Justice Alito added that the law’s disparagement clause was far too broad. “It is not an anti-discrimination clause; it is a happy-talk clause,” he wrote.

Chief Justice John G. Roberts Jr. and Justices Clarence Thomas and Stephen G. Breyer joined that part of Justice Alito’s opinion.

Four other justices would have struck down the law using the more searching First Amendment scrutiny that applies to viewpoint discrimination.

“The danger of viewpoint discrimination,” Justice Anthony M. Kennedy wrote, “is that the government is attempting to remove certain ideas or perspectives from a broader debate. That danger is all the greater if the ideas or perspectives are ones a particular audience might think offensive, at least at first hearing.”

“To permit viewpoint discrimination in this context is to permit Government censorship,” Justice Kennedy wrote.

Justices Ruth Bader Ginsburg, Sonia Sotomayor and Elena Kagan joined Justice Kennedy’s opinion.

Some people have asked what, exactly, this means.  On one hand, the Tam decision does mean that any offensive trademarks may be registered.  Very quickly, the suit to cancel the Washington Redskins case was dropped. Just two days after the Supreme Court published its opinion, the clerk of the court for the Fourth Circuit wrote to the parties, asking for their views on whether the need for oral argument remained in light of Tam.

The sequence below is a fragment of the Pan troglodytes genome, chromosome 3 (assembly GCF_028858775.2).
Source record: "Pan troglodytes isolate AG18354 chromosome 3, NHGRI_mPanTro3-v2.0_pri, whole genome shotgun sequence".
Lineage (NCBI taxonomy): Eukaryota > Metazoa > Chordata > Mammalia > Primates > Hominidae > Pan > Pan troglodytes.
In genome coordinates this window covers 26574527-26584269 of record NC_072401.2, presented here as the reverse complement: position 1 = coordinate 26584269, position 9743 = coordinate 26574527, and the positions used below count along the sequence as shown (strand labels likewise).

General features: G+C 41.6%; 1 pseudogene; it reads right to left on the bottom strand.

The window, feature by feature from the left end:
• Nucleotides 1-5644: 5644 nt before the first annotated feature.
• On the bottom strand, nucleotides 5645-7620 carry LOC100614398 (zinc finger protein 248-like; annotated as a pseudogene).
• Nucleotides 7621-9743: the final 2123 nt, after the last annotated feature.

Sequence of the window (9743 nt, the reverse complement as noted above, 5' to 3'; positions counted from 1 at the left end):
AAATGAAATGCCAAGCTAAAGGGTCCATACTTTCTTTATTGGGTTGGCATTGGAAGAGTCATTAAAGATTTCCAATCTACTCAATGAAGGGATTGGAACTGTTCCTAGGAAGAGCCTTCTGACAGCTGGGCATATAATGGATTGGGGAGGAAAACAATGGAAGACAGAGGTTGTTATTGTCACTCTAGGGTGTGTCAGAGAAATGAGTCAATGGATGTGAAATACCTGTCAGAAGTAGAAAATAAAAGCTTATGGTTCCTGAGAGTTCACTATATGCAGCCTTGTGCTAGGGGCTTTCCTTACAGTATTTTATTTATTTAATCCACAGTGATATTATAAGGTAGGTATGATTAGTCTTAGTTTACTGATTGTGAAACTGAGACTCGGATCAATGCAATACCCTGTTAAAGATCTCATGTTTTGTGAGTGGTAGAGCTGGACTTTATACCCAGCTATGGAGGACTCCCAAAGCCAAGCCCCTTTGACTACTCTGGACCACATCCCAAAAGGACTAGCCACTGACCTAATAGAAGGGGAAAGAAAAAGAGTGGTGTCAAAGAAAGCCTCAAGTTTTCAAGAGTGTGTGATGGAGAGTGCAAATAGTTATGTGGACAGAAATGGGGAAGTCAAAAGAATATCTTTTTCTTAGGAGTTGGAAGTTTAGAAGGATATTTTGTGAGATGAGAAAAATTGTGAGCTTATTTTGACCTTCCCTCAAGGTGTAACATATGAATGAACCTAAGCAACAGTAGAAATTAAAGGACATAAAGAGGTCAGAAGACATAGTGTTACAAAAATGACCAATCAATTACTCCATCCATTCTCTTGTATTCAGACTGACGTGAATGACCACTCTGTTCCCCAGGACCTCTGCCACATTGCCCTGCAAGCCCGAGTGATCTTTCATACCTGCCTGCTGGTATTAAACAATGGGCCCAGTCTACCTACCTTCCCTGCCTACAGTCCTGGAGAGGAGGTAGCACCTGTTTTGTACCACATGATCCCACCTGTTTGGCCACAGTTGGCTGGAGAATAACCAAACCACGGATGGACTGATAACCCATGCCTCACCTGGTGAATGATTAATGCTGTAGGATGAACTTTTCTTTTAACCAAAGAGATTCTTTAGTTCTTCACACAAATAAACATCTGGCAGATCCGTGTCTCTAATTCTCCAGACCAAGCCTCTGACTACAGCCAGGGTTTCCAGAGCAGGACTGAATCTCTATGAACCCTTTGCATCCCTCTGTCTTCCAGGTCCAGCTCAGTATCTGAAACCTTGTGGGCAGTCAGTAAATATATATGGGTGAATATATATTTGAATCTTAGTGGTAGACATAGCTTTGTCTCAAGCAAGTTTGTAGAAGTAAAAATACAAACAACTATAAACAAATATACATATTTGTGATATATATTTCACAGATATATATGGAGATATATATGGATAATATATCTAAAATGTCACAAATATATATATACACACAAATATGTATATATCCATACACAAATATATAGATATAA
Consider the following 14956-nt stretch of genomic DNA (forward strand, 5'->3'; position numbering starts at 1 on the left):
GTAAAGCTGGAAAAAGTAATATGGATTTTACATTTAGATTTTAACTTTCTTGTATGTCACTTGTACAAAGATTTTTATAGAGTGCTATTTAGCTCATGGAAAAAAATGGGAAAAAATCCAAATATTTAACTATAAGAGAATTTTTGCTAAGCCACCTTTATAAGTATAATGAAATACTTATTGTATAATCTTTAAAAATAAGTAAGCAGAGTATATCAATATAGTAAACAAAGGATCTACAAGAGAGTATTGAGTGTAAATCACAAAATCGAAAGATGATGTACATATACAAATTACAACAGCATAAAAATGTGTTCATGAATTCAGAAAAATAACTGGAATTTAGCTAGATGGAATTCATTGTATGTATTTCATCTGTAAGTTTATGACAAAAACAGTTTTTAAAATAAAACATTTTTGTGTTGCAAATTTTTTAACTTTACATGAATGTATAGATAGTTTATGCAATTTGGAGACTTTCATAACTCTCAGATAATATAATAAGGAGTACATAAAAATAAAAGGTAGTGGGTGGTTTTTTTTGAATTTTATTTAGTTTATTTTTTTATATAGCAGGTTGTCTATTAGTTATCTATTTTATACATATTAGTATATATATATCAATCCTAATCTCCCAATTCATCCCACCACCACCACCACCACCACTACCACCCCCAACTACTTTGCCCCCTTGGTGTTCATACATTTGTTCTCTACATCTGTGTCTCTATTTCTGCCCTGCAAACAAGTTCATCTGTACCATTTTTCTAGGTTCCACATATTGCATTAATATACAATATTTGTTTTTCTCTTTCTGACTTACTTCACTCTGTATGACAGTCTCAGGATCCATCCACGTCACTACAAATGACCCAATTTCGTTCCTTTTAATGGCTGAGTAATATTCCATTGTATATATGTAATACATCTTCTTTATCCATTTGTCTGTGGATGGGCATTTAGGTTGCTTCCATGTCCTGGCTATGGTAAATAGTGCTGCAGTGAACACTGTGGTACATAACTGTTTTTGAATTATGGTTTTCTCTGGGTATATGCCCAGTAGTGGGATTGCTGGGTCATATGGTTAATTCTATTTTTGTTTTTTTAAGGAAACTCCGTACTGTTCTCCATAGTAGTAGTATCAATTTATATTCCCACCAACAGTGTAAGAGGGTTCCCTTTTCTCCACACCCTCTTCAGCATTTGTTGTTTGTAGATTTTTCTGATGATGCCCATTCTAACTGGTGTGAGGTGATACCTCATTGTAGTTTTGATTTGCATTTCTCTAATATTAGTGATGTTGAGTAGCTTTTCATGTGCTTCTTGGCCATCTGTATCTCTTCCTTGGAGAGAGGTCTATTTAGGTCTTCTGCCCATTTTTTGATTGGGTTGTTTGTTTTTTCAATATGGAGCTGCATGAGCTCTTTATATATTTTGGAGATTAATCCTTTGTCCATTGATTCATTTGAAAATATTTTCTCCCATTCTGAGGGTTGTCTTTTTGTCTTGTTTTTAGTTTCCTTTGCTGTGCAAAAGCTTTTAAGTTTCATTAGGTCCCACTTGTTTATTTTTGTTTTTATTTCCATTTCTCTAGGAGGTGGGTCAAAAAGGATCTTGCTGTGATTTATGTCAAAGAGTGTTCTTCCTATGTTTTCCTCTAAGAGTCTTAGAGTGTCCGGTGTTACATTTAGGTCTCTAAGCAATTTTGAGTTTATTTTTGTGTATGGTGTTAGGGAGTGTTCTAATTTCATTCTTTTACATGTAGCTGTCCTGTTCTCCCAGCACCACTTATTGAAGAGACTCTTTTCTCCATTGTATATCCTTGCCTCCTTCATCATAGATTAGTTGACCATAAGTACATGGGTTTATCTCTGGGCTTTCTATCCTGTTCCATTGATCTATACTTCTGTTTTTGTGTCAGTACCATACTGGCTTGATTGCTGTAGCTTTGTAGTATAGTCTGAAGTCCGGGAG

In response, the Redskins told the court that because Section 2(a) was the USPTO’s sole basis for concluding their marks were not eligible for registration, “Tam thus mandates reversal of the district court’s judgment.” The team requested that the court reverse the judgment, vacate the order to cancel the trademark registrations, and remand the case with instructions to grant summary judgment to the Redskins. Putting an end to the long-running litigation, counsel for the Native Americans reached a similar conclusion. “We agree with Appellant that the Supreme Court’s decision in [Tam] is controlling,” the plaintiffs wrote. The plaintiffs, several Native Americans, consented to the end of the case.

There have also been a flood of trademark applications with offensive words.  Frankly, this is not some crisis of confidence in the trademark system.  Many applications will be filtered out because the applications are not serious or the applicant has no intention of making the goods/services provided or the applicant will not know how to make its way through the application process.  And there have always been applications with offensive terms in them – but those applications will receive the protection in their goods/services.

There are products and services that are for niche consumers in which these trademarks may offend the general public, but not the intended consumer.  Or these trademarks may be attempts to reclaim certain words, of which those groups may reclaim.

The First Amendment allows these marks to be registered, but that is not condoning what the marks may mean, either.